20 ELO : Given a scenario, collect and process measurement and context relevant IT management and technical data. (BL 3) (IRM304 Share)MAJOR TAKEAWAYSData must be collected, in accordance with the specified measures, to support measurement analysis based on the established information needs. Usually, data is collected on a periodic basis.Only the data necessary to satisfy the defined information needs should be collected.Both quantitative attribute data, and relevant program/technical context data, is required.The data comes from multiple sources, in multiple formats. It must be evaluated for availability, integrity, and usability.Data must be normalized and aggregated in accordance with the measurement specifications and measurement plan.Data should be stored in an accessible data repository. An Excel workbook is sufficient for many applications.Historical data, plans, and actual data are collected. Attention should be paid to changes in plans over time.Low level data should be collected, to allow localization of problems and detailed analysis.
21 ELO : Given a scenario, analyze the collected IT data with respect to the defined information needs. (BL 4) (IRM304 Share)MAJOR TAKEAWAYSAnalysis includes estimation, feasibility analysis, and performance analysis.An indicator is a primary analysis product. It is a measure that provides an estimate or evaluation of specified attributes with respect to an information need. It includes one or more values of base and/or derived measures, along with the decision criteria used to assess the indicator value. Indicators support all three types of analysis.Indicators are systematically generated, analyzed, and reviewed to:produce assessments relative to known information needsidentify new information needs (problems, risks, lack of information)Indicators include: 1) pre-defined "recurring” indicators that address identified information needs, and 2) “as required” indicators needed to address new questions or to localize problems.Estimation provides expectations of key project and enterprise performance parameters, allow evaluation of the feasibility of plans, project end-item results based on performance to date, help evaluate risk, and establish enterprise performance baselines.Feasibility Analysis is an evaluation of whether plans are realistic and achievable. It helps to define alternatives and identify risks. Feasibility analysis includes comparisons of project parameters and consistency of assumptions and adjustments. It establishes confidence in the plans.Performance Analysis uses plans and actual data to monitor status and answer questions such as: Is the work tracking to the plan(s)? and is the variance significant? Performance Analysis produces status information and exposes problems and risks. It includes analysis of leading indicators, critical path items, and inconsistent trends.Analysis must take into account the cause and effect relationships between key measurement information categories (integrated analysis).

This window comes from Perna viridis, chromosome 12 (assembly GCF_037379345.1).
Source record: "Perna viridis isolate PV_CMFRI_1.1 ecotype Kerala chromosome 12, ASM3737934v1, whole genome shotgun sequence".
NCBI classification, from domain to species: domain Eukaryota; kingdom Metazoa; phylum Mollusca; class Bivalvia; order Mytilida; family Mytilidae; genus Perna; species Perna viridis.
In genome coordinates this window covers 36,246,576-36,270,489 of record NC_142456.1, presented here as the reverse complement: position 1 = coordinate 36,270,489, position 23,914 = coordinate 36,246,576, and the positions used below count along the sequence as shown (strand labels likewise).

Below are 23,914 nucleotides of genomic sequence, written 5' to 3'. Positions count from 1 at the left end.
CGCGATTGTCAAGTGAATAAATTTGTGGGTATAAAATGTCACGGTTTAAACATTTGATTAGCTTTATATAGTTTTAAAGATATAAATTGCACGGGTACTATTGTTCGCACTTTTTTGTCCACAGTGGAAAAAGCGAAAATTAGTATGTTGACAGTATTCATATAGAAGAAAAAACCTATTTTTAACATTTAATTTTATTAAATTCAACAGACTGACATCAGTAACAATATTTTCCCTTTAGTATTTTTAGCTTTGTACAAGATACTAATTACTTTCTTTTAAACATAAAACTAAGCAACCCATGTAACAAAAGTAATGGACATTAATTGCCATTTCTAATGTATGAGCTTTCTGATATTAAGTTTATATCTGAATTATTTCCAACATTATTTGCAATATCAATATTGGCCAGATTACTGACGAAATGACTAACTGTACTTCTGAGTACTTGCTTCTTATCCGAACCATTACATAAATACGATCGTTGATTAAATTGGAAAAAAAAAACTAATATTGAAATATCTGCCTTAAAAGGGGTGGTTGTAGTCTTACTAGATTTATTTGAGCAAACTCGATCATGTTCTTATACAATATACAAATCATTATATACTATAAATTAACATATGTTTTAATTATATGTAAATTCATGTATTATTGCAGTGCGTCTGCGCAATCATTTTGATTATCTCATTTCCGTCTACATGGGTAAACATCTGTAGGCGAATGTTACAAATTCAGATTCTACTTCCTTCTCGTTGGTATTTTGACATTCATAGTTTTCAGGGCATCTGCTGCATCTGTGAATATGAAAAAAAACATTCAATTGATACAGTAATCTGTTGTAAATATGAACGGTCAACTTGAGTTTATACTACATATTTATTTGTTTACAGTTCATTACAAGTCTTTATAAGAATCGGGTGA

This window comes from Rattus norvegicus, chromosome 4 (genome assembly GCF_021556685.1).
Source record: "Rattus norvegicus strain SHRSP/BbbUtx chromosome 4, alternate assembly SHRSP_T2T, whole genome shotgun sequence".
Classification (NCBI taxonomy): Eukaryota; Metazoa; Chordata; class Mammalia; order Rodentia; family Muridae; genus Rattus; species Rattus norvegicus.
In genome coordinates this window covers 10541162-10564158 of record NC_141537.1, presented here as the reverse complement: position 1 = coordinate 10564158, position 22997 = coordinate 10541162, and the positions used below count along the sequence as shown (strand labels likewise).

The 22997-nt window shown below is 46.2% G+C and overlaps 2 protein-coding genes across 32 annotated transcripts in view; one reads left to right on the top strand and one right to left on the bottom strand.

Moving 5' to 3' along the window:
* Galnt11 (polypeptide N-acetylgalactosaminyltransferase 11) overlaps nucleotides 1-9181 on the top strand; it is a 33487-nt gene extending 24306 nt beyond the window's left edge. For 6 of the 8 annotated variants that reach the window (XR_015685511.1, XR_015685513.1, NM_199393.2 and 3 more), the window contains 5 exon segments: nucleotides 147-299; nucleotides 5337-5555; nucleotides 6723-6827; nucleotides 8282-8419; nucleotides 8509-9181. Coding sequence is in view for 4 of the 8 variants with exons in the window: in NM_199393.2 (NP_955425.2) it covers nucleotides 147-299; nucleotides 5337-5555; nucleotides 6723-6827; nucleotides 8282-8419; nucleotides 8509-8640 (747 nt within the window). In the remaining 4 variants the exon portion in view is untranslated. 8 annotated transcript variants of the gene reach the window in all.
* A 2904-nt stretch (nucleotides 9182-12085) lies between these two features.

22 ELO 19. 2. 2. 3: Given a scenario, make actionable recommendations ELO : Given a scenario, make actionable recommendations. (BL 3) (IRM304 Share)MAJOR TAKEAWAYSInsight into issues and objectives is generally improved by reviewing multiple related indicators together.The measurement results must be clearly presented to the decision makers in an understandable format.The measures and analysis results should be communicated to the stakeholder team.The measurement results must be interpreted within the context of the program - the objectives, assumptions, and constraints.The actions dictated by the measurement results may not be possible: recommendations may have to optimize within project or enterprise constraints.
23 ELO 19. 2. 2. 4: Adapt and improve the IT measurement process ELO : Adapt and improve the IT measurement process. (BL 3) (IRM304 Share)MAJOR TAKEAWAYSBoth the measures and the measurement process must be regularly evaluated and updated.Measures and indicators must be evaluated to see if they provide usable decision information, and are being used.The measurement process should also be evaluated for effectiveness and efficiency, and to see if the defined process is sufficient and being followed.Artifacts and observations from the measurement process should be shared. Lessons learned may be used to change the process or as a basis for additional training.Lessons learned may be implemented as improvements to the current project or enterprise’s measurement implementation or for future projects.
24 ELO 188.8.131.52 Given a scenario, evaluate the effectiveness of an IT measurement and analysis program. MT 26: Measurement analysis focuses on taking the measured IT parameter results and transforming them, through the use of various constructs, into information products that relate directly to one or more information needsall information products are based on the measurement of key program/system attributes at a low level - base measuresbase measures are systematically combined, using consistently defined relationships, to quantify an IT activity or product. The measurement result is then compared against established decision criteria, and presented as a measurement indicatorthe measurement indicator conveys the measurement results to the decision maker - it usually compares the measured results to pre-established thresholds that determine the need for actionintegrated analysis combines multiple indicators and focuses on the cause and effect relationships inherent between IT performance parameters - integrated analysis helps to identify and correct performance factor inconsistenciesMT 27: Measurement derived information must be coupled with program context information to interpret the numbers correctly.measurement information products need to be understood and “usable” by both program and enterprise decision makers.decision makers must understand the measures presented to them and the associated data and analysis. They have to be able to evaluate the limitations of the measurement results.most program decisions are supported by multiple measures (tightly coupled attributes) and different types of information - there is no single measure that indicates IT program performance - there is no single number that indicates “good” or “bad”.MT 28: The decision maker may not always be able to make “fact-based” decisions - there are inherent limitations with every program environment.
25 Assessment Strategy Student homework graded for quality of analysis Students evaluated by instructors for participation and quality of input during case study large group discussionsStudents evaluated by peers for quality of participation during small group discussions and presentationsStudents evaluation by instructors during daily reflection for guest speaker and discussion takeaways and application to their job